News and Press Releases

Robert Jean Stoltz, Jr. Sentenced in U.S. District Cour

Wednesday, May 06, 2009

Bill Mercer, United States Attorney for the District of Montana, announced today that during a federal court session in Billings, on May 6, 2009, before Senior U.S. District Judge Jack D. Shanstrom, ROBERT JEAN STOLTZ, JR., a resident of Billings, appeared for sentencing. STOLTZ was sentenced to a term of:

  • Prison: 13 months
  • Special Assessment: $100
  • Restitution: $52,543.60
  • Supervised Release: 5 years

STOLTZ was sentenced in connection with his guilty plea to making false statements to a bank.

In an Offer of Proof filed by the United States, the government stated it would have proved at trial the following:

STOLTZ is the Chief Executive and President of Chief Construction Specialties Inc., which is a local contracting and construction business in Billings. In March 2005, STOLTZ moved his business banking to accounts at First Interstate Bank (FIB) in Billings. His two main accounts at FIB consisted of a checking account and a $1.5 million line of credit. However, the checking account did not typically carry a positive balance, and checks written off this account were automatically attributed to his line of credit. STOLTZ also had various other equipment and real estate loans with FIB.

By November of 2006, STOLTZ'S line of credit was almost maxed out and his debt hovered around $1,441,986. STOLTZ'S loan grading had been reduced due to poor performance and payment was due in November of 2006. Consequently, STOLTZ entered into meetings with an FIB senior loan officer and other FIB executives to discuss the status of his line of credit.

In one such meeting on November 9, 2006, STOLTZ informed FIB that he netted roughly $3 million from a gravel sale in the Bozeman area. Although this was not reflected on his August 30, 2006, balance sheet, STOLTZ informed FIB that the sale had gone through and he was currently being advised of the tax consequences which would determine how much he could pay FIB. He indicated he could inject about $2.5 million into the company. STOLTZ also stated that a second gravel sale to Fisher Construction should net him an additional $2 million which may be pushed out into 2007 for tax purposes.

Based on these representations, on November 9, 2006, the senior loan officer pushed back the maturity date on the line of credit to December 1, 2006, and recommended approving a renewal of the line of credit based on STOLTZ'S representation that there would be a cash infusion into the company. Ultimately, STOLTZ and FIB negotiated for him to provide a check to FIB on November 17, 2006, prior to the Thanksgiving holiday. STOLTZ'S representative dropped off a check written for $2.3 million to FIB after the close of business on November 17, 2006. FIB then cashed this check the following Monday, November 20, 2006. In the meantime, STOLTZ had drawn up and sent out checks in excess of $620,000 that payees attempted to deposit in the week following the check deposit. Of this amount, $52,543.61 was paid by FIB as of November 22, 2006.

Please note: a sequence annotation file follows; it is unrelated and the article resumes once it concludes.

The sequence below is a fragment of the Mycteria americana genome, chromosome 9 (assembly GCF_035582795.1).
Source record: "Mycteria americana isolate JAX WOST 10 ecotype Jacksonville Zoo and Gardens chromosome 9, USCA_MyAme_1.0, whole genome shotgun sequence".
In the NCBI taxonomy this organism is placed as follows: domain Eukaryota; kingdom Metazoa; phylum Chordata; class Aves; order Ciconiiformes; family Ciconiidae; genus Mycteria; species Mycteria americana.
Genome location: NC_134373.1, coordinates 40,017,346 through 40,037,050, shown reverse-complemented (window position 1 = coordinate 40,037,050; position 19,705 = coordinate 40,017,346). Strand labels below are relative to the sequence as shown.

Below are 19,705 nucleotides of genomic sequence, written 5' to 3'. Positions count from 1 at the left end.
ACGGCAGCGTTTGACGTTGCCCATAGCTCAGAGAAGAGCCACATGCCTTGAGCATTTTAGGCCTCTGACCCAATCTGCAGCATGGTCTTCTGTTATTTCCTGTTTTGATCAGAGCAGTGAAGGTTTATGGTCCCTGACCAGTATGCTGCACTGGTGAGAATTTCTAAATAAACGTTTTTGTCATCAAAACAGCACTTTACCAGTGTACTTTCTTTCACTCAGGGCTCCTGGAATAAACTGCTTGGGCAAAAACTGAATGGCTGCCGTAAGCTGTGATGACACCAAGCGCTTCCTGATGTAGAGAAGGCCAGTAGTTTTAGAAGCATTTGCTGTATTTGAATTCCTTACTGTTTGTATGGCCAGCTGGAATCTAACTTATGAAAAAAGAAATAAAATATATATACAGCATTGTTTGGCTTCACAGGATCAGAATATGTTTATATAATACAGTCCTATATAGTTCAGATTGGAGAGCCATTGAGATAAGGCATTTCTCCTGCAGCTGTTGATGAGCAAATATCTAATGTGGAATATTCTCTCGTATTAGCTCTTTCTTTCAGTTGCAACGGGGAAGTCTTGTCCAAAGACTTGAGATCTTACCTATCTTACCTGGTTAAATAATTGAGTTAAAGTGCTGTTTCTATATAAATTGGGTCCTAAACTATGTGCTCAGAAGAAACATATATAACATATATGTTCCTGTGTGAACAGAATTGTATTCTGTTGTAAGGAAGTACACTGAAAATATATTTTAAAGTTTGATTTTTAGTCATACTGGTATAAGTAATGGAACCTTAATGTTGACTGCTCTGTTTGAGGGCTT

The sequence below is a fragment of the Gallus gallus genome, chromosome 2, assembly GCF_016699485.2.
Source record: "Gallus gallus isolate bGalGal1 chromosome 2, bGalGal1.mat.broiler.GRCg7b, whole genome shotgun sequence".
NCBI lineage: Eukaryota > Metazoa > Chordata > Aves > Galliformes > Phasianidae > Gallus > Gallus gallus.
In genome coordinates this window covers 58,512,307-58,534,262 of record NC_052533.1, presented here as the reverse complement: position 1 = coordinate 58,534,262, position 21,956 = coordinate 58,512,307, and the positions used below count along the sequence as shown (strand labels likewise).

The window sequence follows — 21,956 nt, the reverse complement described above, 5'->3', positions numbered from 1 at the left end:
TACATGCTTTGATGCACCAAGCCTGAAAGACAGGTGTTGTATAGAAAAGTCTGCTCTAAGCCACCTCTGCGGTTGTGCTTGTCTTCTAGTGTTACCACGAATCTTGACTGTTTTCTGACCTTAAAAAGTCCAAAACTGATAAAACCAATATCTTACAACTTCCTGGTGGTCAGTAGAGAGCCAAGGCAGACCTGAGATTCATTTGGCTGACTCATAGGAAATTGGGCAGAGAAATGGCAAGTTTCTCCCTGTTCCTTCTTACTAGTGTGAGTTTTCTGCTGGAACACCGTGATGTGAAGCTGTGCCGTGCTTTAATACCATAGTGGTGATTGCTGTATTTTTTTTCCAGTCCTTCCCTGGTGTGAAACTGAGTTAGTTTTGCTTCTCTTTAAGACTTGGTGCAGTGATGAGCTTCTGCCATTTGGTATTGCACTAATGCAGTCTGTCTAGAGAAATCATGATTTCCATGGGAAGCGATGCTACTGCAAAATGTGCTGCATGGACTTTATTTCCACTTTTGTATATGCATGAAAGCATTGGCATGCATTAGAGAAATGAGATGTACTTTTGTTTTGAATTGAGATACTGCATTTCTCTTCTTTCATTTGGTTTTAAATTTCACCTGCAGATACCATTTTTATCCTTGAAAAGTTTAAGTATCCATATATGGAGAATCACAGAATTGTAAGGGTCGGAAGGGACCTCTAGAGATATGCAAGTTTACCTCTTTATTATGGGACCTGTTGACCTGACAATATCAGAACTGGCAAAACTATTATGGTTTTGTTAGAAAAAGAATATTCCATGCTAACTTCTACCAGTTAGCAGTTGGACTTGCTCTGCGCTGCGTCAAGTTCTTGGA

On November 22, 2006, the President of First Citizens Bank, which held STOLTZ'S R bar S Livestock account on which the $2.3 million check was drawn, contacted FIB to inform them that there were insufficient funds in the R bar S account to cover the check. As records subsequently revealed, at the time the $2.3 million check was written, there was only $8,963.46 in the account.

Once informed that STOLTZ had insufficient funds to cover the check, FIB shut payments down. STOLTZ subsequently informed FIB on November 29, 2006, that the $3 million gravel deal was closed on November 3, but there was an error in his office and the funds were not deposited. Later, in December of 2006, STOLTZ informed FIB that funds had arrived in his First Citizens account from a Canadian cashier's check and there was a five day hold on this check. Records confirm that there was never any such transfer and that STOLTZ'S R bar S account never held anywhere close to $2.3 million.

Further investigation revealed that STOLTZ never had a $2 million contract with Fisher, and actually owed them approximately $90,000. While Fisher had contemplated a deal with STOLTZ for the purchase of gravel he had an interest in from the Bozeman/Belgrade area, royalties would be no greater than $50,000 - $100,000. Additionally, with regard to his alleged $3 million gravel sale in the Bozeman area, STOLTZ had no ownership interest in the mine and had only entered into negotiations for a gravel mining and subdivision development project with land owners at that location. Nothing was ever finalized and STOLTZ had not closed any $3 million deals.

In sum, STOLTZ repeatedly informed FIB that he had closed a $3 million gravel deal and funds from this deal would be available on November 20, 2006. But STOLTZ never owned a gravel mine, and never owned any interest in gravel that even approached $3 million or $2.3 million when he delivered a check for that amount to FIB.

Because there is no parole in the federal system, the "truth in sentencing" guidelines mandate that STOLTZ will likely serve all of the time imposed by the court. In the federal system, STOLTZ does have the opportunity to earn a sentence reduction for "good behavior." However, this reduction will not exceed 15% of the overall sentence.

Assistant U.S. Attorney Ryan M. Archer prosecuted the case for the United States.

The investigation was conducted by the U.S. Secret Service.



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